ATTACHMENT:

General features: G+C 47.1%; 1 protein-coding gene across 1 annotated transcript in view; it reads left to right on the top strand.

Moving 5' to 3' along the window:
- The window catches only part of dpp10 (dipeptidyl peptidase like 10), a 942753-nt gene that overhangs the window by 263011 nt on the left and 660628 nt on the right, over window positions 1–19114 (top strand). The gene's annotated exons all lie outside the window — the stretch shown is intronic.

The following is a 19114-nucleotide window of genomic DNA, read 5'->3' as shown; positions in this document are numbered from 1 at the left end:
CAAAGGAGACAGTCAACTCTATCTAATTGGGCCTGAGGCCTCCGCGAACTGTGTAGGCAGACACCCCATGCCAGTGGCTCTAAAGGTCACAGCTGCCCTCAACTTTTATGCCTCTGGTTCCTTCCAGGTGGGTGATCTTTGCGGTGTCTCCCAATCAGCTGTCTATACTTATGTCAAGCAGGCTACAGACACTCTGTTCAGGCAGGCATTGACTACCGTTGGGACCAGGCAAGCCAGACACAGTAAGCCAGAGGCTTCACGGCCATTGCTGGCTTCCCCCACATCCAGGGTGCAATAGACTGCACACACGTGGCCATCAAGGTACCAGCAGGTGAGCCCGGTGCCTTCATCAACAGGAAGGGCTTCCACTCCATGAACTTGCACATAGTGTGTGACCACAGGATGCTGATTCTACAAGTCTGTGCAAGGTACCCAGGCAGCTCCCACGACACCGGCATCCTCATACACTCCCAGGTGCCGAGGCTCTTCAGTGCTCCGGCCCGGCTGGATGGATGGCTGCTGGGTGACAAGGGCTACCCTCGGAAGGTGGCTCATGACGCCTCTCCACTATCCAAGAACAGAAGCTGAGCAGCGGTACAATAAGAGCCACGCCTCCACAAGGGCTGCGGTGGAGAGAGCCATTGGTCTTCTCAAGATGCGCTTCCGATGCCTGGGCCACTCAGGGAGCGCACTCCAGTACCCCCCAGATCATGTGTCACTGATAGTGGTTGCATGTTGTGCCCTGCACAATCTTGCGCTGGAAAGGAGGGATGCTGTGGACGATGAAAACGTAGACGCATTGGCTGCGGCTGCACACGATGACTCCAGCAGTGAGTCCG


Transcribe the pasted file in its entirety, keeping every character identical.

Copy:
General features: G+C 47.1%; 1 protein-coding gene across 1 annotated transcript in view; it reads left to right on the top strand.

Moving 5' to 3' along the window:
- The window catches only part of dpp10 (dipeptidyl peptidase like 10), a 942753-nt gene that overhangs the window by 263011 nt on the left and 660628 nt on the right, over window positions 1–19114 (top strand). The gene's annotated exons all lie outside the window — the stretch shown is intronic.

The following is a 19114-nucleotide window of genomic DNA, read 5'->3' as shown; positions in this document are numbered from 1 at the left end:
CAAAGGAGACAGTCAACTCTATCTAATTGGGCCTGAGGCCTCCGCGAACTGTGTAGGCAGACACCCCATGCCAGTGGCTCTAAAGGTCACAGCTGCCCTCAACTTTTATGCCTCTGGTTCCTTCCAGGTGGGTGATCTTTGCGGTGTCTCCCAATCAGCTGTCTATACTTATGTCAAGCAGGCTACAGACACTCTGTTCAGGCAGGCATTGACTACCGTTGGGACCAGGCAAGCCAGACACAGTAAGCCAGAGGCTTCACGGCCATTGCTGGCTTCCCCCACATCCAGGGTGCAATAGACTGCACACACGTGGCCATCAAGGTACCAGCAGGTGAGCCCGGTGCCTTCATCAACAGGAAGGGCTTCCACTCCATGAACTTGCACATAGTGTGTGACCACAGGATGCTGATTCTACAAGTCTGTGCAAGGTACCCAGGCAGCTCCCACGACACCGGCATCCTCATACACTCCCAGGTGCCGAGGCTCTTCAGTGCTCCGGCCCGGCTGGATGGATGGCTGCTGGGTGACAAGGGCTACCCTCGGAAGGTGGCTCATGACGCCTCTCCACTATCCAAGAACAGAAGCTGAGCAGCGGTACAATAAGAGCCACGCCTCCACAAGGGCTGCGGTGGAGAGAGCCATTGGTCTTCTCAAGATGCGCTTCCGATGCCTGGGCCACTCAGGGAGCGCACTCCAGTACCCCCCAGATCATGTGTCACTGATAGTGGTTGCATGTTGTGCCCTGCACAATCTTGCGCTGGAAAGGAGGGATGCTGTGGACGATGAAAACGTAGACGCATTGGCTGCGGCTGCACACGATGACTCCAGCAGTGAGTCCG